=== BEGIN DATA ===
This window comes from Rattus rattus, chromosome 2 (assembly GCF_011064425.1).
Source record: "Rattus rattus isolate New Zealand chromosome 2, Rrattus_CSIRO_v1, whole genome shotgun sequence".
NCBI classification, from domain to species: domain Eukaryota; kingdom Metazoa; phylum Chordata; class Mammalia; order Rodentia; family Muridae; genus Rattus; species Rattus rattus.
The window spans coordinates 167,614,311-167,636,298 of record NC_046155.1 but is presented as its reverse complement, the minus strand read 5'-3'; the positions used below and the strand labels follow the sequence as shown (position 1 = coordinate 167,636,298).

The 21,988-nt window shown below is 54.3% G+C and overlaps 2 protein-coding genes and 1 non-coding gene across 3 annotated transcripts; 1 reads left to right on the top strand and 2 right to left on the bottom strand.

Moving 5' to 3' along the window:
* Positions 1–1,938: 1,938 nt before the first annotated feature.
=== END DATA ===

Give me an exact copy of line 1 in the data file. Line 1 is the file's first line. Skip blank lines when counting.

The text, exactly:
This window comes from Rattus rattus, chromosome 2 (assembly GCF_011064425.1).